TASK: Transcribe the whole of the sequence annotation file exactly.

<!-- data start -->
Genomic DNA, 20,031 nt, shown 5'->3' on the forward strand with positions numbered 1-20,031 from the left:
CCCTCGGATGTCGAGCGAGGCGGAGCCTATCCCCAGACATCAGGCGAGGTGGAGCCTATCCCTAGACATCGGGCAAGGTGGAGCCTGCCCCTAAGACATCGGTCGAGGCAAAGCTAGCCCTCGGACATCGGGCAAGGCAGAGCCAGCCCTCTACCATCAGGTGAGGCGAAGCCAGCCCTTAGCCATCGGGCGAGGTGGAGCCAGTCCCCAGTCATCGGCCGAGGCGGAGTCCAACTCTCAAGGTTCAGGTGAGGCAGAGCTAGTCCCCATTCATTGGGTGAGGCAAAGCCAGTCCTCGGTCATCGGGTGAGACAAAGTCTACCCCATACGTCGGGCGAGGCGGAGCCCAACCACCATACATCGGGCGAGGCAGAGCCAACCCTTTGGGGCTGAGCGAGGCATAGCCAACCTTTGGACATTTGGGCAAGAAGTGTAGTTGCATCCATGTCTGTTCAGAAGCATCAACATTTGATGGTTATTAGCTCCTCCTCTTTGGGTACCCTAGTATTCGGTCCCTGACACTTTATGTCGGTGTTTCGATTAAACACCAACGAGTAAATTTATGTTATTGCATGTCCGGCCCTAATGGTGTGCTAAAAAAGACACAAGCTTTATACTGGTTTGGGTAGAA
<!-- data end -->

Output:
Genomic DNA, 20,031 nt, shown 5'->3' on the forward strand with positions numbered 1-20,031 from the left:
CCCTCGGATGTCGAGCGAGGCGGAGCCTATCCCCAGACATCAGGCGAGGTGGAGCCTATCCCTAGACATCGGGCAAGGTGGAGCCTGCCCCTAAGACATCGGTCGAGGCAAAGCTAGCCCTCGGACATCGGGCAAGGCAGAGCCAGCCCTCTACCATCAGGTGAGGCGAAGCCAGCCCTTAGCCATCGGGCGAGGTGGAGCCAGTCCCCAGTCATCGGCCGAGGCGGAGTCCAACTCTCAAGGTTCAGGTGAGGCAGAGCTAGTCCCCATTCATTGGGTGAGGCAAAGCCAGTCCTCGGTCATCGGGTGAGACAAAGTCTACCCCATACGTCGGGCGAGGCGGAGCCCAACCACCATACATCGGGCGAGGCAGAGCCAACCCTTTGGGGCTGAGCGAGGCATAGCCAACCTTTGGACATTTGGGCAAGAAGTGTAGTTGCATCCATGTCTGTTCAGAAGCATCAACATTTGATGGTTATTAGCTCCTCCTCTTTGGGTACCCTAGTATTCGGTCCCTGACACTTTATGTCGGTGTTTCGATTAAACACCAACGAGTAAATTTATGTTATTGCATGTCCGGCCCTAATGGTGTGCTAAAAAAGACACAAGCTTTATACTGGTTTGGGTAGAA